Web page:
6. Evaluating the Capability of the Service Provider: In considering or renewing an outsourcing arrangement, appropriate due diligence should be performed to assess the capability of the service provider to comply with obligations in the outsourcing agreement. Due diligence should take into consideration qualitative and quantitative, financial, operational and reputational factors. Insurers should consider whether the service providers’ systems are compatible with their own and also whether their standards of performance including in the area of customer service are acceptable to it. Where possible, the Insurer should obtain independent reviews and market feedback on the service provider to supplement its own findings.

Due diligence should involve an evaluation of all available information about the service provider, including but not limited to:–

  • Past experience and competence to implement and support the proposed activity over the contracted period;
  • Financial soundness and ability to service commitments even under adverse conditions;
  • Business reputation and culture, compliance, complaints and outstanding or potential litigation;
  • Security and internal control, audit coverage, reporting and monitoring environment, Business continuity management;
  • External factors like political, economic, social and legal environment of the jurisdiction in which the service provider operates and other events that may impact service performance;
  • Ensuring due diligence by service provider of its employees.

7. While Outsourcing activities every insurer shall abide by criteria laid down in following principles:

7.1 An Insurer intending to outsource any of its activities shall put in place a comprehensive outsourcing policy, approved by its Board, which incorporates, inter alia, criteria for selection of such activities as well as service providers, delegation of authority depending on risks and materiality and systems to monitor and review the operations of these activities.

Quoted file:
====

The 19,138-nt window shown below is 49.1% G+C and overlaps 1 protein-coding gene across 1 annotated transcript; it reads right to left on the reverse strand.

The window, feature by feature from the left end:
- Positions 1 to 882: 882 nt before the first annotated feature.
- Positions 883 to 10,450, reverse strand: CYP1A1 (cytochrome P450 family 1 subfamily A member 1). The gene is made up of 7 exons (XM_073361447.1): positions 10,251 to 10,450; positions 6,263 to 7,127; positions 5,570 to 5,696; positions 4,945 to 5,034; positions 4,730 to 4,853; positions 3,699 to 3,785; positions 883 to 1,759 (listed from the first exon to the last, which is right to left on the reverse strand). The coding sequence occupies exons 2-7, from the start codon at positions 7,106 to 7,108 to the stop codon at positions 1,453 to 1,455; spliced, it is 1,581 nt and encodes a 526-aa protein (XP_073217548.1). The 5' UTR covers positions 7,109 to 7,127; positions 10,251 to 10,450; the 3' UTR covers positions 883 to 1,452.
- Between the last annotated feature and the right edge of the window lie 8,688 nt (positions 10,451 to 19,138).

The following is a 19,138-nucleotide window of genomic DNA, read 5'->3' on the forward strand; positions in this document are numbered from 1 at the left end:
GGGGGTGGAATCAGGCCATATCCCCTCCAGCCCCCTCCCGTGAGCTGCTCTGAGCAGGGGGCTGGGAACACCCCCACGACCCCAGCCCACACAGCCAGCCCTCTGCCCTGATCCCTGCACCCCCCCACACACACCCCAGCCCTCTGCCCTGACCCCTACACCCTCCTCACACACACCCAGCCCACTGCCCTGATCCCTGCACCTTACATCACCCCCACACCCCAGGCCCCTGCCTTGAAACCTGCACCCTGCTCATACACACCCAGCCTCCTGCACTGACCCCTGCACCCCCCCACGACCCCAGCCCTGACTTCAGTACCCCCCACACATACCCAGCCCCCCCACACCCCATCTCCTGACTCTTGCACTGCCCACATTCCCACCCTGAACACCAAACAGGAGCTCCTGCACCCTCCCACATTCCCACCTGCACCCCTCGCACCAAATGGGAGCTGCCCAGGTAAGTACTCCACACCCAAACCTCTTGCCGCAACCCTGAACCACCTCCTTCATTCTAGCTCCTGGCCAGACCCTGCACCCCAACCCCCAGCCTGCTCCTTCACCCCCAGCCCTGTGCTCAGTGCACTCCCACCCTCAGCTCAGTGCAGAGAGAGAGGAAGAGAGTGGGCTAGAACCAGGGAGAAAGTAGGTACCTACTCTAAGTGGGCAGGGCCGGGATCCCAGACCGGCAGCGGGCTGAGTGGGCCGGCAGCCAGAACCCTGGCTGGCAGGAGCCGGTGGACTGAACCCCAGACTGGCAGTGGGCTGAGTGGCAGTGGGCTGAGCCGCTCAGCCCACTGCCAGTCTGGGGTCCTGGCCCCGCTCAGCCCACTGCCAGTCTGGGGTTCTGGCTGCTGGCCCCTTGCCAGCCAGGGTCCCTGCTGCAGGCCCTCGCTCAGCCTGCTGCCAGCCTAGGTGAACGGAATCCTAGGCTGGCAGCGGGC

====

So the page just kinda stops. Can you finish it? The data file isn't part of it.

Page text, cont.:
7.2 In case any of the Third Party Service Provider becomes a group entity as defined vide IRDA (Investment) Regulations, 2000, the Insurer shall report the fact to the Authority within 30 days of such an event.

7.3 The Board of Directors of Insurer shall review the performance of all Third Party Service Providers every year with respect to compliance with provisions of Insurance Act, 1938, Regulations, Rules or any other order issued thereunder.

7.4 In case of termination of contract between Insurer and Third Party Service Provider, the compensation or penalty or any payment in lieu of foreclosure shall be reasonable and shall not be excessive.

7.5 Insurer shall establish a comprehensive outsourcing risk management programme to address the outsourced activities and the relationship with the service provider.

Some factors that could help in considering materiality in a risk management programme include the following:

  • The financial, reputational and operational impact on the insurance company of the failure of a service provider to adequately perform the activity;
  • Cost;
  • Potential losses to customers and their counterparts in the event of a service provider failure;
  • Consequences of outsourcing the activity on the ability and capacity of the Insurer to conform with regulatory requirements and changes in requirements;